In the long term, none of these technologies obviously cut it for the complete decarbonization of transport that will ultimately be required. The Nissan Leaf, by contrast, is a rolling demonstrator for one technology path that can. I’m pretty sure the examples floating around the People’s Republic of Moreland are part of the Victorian Government’s electric vehicle trial, which attempts to assess the effect of pure electric cars on the electricity grid.
While I haven’t had the chance to drive one yet, having a Leaf go by on a quiet suburban street is striking. While not completely silent (it even emits a warning noise to alert pedestrians at low speed), it’s far quieter than a standard car. Personally, I look forward to cities where traffic noise is less prominent!
Silent as it is, the Leaf is hardly an attractive purchase, as a car, at this point. Even allowing for the very cheap refuelling and likely reduced service costs, $51,000 and a 160 kilometre range (and even that requires fairly ginger driving, apparently) is not really an attractive proposition. A better, cheaper source of electricity is going to be required if full electric vehicles are to become more widely used. It’s also the case for the Holden Volt – though it’s frankly hard to see how a plug-in hybrid like the Volt could ever be cost-competitive, given the need for a substantial battery pack, powerful electric motor and a full conventional drivetrain.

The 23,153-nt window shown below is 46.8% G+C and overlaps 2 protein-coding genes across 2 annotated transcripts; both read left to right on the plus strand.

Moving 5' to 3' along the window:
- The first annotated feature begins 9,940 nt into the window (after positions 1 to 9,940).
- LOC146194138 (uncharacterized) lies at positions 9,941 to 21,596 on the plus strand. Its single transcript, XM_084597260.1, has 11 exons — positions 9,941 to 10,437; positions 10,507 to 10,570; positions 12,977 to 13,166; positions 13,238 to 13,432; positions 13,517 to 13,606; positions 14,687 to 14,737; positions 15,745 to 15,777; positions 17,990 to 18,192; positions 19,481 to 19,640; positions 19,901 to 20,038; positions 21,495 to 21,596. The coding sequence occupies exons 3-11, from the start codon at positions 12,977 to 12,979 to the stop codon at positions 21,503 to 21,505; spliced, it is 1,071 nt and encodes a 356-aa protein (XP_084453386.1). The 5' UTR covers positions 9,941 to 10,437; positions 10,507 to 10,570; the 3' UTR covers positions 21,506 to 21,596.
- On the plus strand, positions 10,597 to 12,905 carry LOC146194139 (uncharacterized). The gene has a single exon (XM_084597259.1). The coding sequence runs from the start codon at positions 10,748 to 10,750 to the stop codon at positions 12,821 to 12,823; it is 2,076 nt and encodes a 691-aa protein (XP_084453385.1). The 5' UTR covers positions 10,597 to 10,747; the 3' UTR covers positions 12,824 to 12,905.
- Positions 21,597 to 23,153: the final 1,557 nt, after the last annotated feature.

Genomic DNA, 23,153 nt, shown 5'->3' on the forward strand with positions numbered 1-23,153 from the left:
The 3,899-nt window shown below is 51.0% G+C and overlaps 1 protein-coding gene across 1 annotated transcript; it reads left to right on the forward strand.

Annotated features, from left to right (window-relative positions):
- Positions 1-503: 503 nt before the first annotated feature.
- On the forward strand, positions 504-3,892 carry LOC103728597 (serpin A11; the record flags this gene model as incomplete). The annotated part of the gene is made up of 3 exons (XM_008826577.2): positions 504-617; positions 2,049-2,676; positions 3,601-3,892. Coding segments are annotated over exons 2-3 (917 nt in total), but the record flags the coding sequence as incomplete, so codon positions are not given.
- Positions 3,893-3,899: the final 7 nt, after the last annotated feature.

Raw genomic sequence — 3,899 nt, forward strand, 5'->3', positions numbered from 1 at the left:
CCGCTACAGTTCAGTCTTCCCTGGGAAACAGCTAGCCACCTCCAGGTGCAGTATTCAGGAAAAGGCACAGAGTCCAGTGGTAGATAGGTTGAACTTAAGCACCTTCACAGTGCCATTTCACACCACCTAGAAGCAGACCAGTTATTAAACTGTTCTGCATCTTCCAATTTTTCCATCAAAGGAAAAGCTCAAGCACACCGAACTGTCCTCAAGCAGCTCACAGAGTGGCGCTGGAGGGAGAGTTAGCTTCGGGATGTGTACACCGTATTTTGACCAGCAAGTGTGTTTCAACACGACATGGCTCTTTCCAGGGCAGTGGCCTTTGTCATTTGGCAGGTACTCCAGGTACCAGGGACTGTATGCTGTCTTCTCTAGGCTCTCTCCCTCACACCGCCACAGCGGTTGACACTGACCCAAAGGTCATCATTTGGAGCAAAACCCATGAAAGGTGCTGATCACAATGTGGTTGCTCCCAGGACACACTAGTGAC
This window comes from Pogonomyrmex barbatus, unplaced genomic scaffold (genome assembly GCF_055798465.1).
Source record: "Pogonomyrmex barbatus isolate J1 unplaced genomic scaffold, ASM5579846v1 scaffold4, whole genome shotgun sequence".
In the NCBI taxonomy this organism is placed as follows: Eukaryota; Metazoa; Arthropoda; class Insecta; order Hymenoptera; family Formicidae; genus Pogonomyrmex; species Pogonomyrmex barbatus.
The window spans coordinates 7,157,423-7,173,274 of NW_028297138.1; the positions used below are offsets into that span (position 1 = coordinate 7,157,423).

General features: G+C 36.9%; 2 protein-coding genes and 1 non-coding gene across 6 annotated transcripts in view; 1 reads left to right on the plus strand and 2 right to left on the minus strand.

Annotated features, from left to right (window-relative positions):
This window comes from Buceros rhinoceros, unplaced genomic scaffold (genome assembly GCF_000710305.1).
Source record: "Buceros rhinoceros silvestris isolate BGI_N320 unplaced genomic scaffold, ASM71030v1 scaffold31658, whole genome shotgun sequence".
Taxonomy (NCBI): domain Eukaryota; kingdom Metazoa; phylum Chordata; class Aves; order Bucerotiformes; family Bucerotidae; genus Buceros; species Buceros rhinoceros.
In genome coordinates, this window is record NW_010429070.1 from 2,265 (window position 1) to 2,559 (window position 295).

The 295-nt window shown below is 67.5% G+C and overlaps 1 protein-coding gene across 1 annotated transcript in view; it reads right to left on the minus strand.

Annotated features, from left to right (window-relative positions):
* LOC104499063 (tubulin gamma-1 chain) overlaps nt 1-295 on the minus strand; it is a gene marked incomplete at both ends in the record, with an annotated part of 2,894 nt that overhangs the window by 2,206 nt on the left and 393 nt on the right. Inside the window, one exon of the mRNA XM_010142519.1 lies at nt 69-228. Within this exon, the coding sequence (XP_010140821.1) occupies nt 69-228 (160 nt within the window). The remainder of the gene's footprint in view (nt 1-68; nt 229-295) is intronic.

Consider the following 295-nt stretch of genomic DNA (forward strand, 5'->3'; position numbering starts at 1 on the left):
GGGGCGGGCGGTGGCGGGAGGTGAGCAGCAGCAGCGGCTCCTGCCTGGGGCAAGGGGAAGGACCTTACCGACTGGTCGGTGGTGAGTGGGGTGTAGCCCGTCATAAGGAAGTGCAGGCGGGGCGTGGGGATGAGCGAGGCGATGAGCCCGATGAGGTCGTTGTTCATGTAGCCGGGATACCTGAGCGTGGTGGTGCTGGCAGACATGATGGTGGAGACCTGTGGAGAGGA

The good news is that better, cheaper batteries are on the way. Nissan has claimed that the Leaf’s battery pack costs about 375 USD per kilowatt-hour to produce, has a capacity of about 24 kilowatt-hours, and weighs about 200kg, with an energy density of about 140 watt-hour per kilogram.